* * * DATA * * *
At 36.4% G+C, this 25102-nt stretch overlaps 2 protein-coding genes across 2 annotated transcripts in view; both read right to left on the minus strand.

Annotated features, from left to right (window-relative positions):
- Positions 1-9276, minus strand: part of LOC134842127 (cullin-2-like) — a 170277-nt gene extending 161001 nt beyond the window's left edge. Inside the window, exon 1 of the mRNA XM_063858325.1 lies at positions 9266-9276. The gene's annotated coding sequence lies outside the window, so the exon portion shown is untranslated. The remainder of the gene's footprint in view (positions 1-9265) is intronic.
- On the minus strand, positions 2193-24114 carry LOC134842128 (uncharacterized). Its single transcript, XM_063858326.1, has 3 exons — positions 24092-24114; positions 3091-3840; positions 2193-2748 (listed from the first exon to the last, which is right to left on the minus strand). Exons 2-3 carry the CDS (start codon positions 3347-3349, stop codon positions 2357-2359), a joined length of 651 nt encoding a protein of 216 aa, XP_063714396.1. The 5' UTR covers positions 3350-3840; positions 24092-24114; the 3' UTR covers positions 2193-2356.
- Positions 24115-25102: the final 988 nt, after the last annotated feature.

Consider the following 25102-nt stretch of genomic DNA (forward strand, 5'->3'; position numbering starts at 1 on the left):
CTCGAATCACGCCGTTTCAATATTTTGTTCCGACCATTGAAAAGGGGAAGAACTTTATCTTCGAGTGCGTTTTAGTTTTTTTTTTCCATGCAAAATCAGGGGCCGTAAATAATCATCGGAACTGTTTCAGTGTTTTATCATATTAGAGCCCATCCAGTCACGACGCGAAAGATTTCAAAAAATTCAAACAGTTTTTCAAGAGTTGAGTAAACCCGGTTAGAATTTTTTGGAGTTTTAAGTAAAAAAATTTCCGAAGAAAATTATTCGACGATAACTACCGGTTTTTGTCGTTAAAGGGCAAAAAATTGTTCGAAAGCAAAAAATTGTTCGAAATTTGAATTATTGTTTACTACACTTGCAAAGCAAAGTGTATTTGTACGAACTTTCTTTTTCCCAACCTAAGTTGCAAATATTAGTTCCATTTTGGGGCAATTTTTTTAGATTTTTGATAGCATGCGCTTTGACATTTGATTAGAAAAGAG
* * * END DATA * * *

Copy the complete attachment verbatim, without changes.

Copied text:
At 36.4% G+C, this 25102-nt stretch overlaps 2 protein-coding genes across 2 annotated transcripts in view; both read right to left on the minus strand.

Annotated features, from left to right (window-relative positions):
- Positions 1-9276, minus strand: part of LOC134842127 (cullin-2-like) — a 170277-nt gene extending 161001 nt beyond the window's left edge. Inside the window, exon 1 of the mRNA XM_063858325.1 lies at positions 9266-9276. The gene's annotated coding sequence lies outside the window, so the exon portion shown is untranslated. The remainder of the gene's footprint in view (positions 1-9265) is intronic.
- On the minus strand, positions 2193-24114 carry LOC134842128 (uncharacterized). Its single transcript, XM_063858326.1, has 3 exons — positions 24092-24114; positions 3091-3840; positions 2193-2748 (listed from the first exon to the last, which is right to left on the minus strand). Exons 2-3 carry the CDS (start codon positions 3347-3349, stop codon positions 2357-2359), a joined length of 651 nt encoding a protein of 216 aa, XP_063714396.1. The 5' UTR covers positions 3350-3840; positions 24092-24114; the 3' UTR covers positions 2193-2356.
- Positions 24115-25102: the final 988 nt, after the last annotated feature.

Consider the following 25102-nt stretch of genomic DNA (forward strand, 5'->3'; position numbering starts at 1 on the left):
CTCGAATCACGCCGTTTCAATATTTTGTTCCGACCATTGAAAAGGGGAAGAACTTTATCTTCGAGTGCGTTTTAGTTTTTTTTTTCCATGCAAAATCAGGGGCCGTAAATAATCATCGGAACTGTTTCAGTGTTTTATCATATTAGAGCCCATCCAGTCACGACGCGAAAGATTTCAAAAAATTCAAACAGTTTTTCAAGAGTTGAGTAAACCCGGTTAGAATTTTTTGGAGTTTTAAGTAAAAAAATTTCCGAAGAAAATTATTCGACGATAACTACCGGTTTTTGTCGTTAAAGGGCAAAAAATTGTTCGAAAGCAAAAAATTGTTCGAAATTTGAATTATTGTTTACTACACTTGCAAAGCAAAGTGTATTTGTACGAACTTTCTTTTTCCCAACCTAAGTTGCAAATATTAGTTCCATTTTGGGGCAATTTTTTTAGATTTTTGATAGCATGCGCTTTGACATTTGATTAGAAAAGAG